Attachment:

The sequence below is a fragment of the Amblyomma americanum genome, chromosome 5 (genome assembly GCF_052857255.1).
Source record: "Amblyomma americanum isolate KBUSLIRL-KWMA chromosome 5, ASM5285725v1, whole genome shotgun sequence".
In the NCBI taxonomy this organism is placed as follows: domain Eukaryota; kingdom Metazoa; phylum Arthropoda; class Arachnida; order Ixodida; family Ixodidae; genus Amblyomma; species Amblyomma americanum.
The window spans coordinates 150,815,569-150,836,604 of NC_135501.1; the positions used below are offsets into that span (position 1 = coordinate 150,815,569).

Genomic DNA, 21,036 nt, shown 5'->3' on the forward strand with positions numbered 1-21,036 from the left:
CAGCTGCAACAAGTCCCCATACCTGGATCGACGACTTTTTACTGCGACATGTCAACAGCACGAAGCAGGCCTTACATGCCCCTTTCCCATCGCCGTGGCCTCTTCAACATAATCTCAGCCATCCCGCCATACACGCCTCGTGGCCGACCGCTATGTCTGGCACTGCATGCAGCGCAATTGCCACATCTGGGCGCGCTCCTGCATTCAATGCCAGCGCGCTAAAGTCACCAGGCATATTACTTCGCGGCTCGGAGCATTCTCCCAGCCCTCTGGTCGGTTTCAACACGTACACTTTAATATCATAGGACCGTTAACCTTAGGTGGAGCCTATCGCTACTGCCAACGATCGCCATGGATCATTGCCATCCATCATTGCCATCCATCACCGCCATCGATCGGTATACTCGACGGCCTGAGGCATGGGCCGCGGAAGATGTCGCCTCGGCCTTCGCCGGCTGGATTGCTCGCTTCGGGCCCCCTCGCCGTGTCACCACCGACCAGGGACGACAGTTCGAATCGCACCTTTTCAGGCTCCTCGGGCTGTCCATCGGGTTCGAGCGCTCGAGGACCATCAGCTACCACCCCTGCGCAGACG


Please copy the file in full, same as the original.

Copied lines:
The sequence below is a fragment of the Amblyomma americanum genome, chromosome 5 (genome assembly GCF_052857255.1).
Source record: "Amblyomma americanum isolate KBUSLIRL-KWMA chromosome 5, ASM5285725v1, whole genome shotgun sequence".
In the NCBI taxonomy this organism is placed as follows: domain Eukaryota; kingdom Metazoa; phylum Arthropoda; class Arachnida; order Ixodida; family Ixodidae; genus Amblyomma; species Amblyomma americanum.
The window spans coordinates 150,815,569-150,836,604 of NC_135501.1; the positions used below are offsets into that span (position 1 = coordinate 150,815,569).

Genomic DNA, 21,036 nt, shown 5'->3' on the forward strand with positions numbered 1-21,036 from the left:
CAGCTGCAACAAGTCCCCATACCTGGATCGACGACTTTTTACTGCGACATGTCAACAGCACGAAGCAGGCCTTACATGCCCCTTTCCCATCGCCGTGGCCTCTTCAACATAATCTCAGCCATCCCGCCATACACGCCTCGTGGCCGACCGCTATGTCTGGCACTGCATGCAGCGCAATTGCCACATCTGGGCGCGCTCCTGCATTCAATGCCAGCGCGCTAAAGTCACCAGGCATATTACTTCGCGGCTCGGAGCATTCTCCCAGCCCTCTGGTCGGTTTCAACACGTACACTTTAATATCATAGGACCGTTAACCTTAGGTGGAGCCTATCGCTACTGCCAACGATCGCCATGGATCATTGCCATCCATCATTGCCATCCATCACCGCCATCGATCGGTATACTCGACGGCCTGAGGCATGGGCCGCGGAAGATGTCGCCTCGGCCTTCGCCGGCTGGATTGCTCGCTTCGGGCCCCCTCGCCGTGTCACCACCGACCAGGGACGACAGTTCGAATCGCACCTTTTCAGGCTCCTCGGGCTGTCCATCGGGTTCGAGCGCTCGAGGACCATCAGCTACCACCCCTGCGCAGACG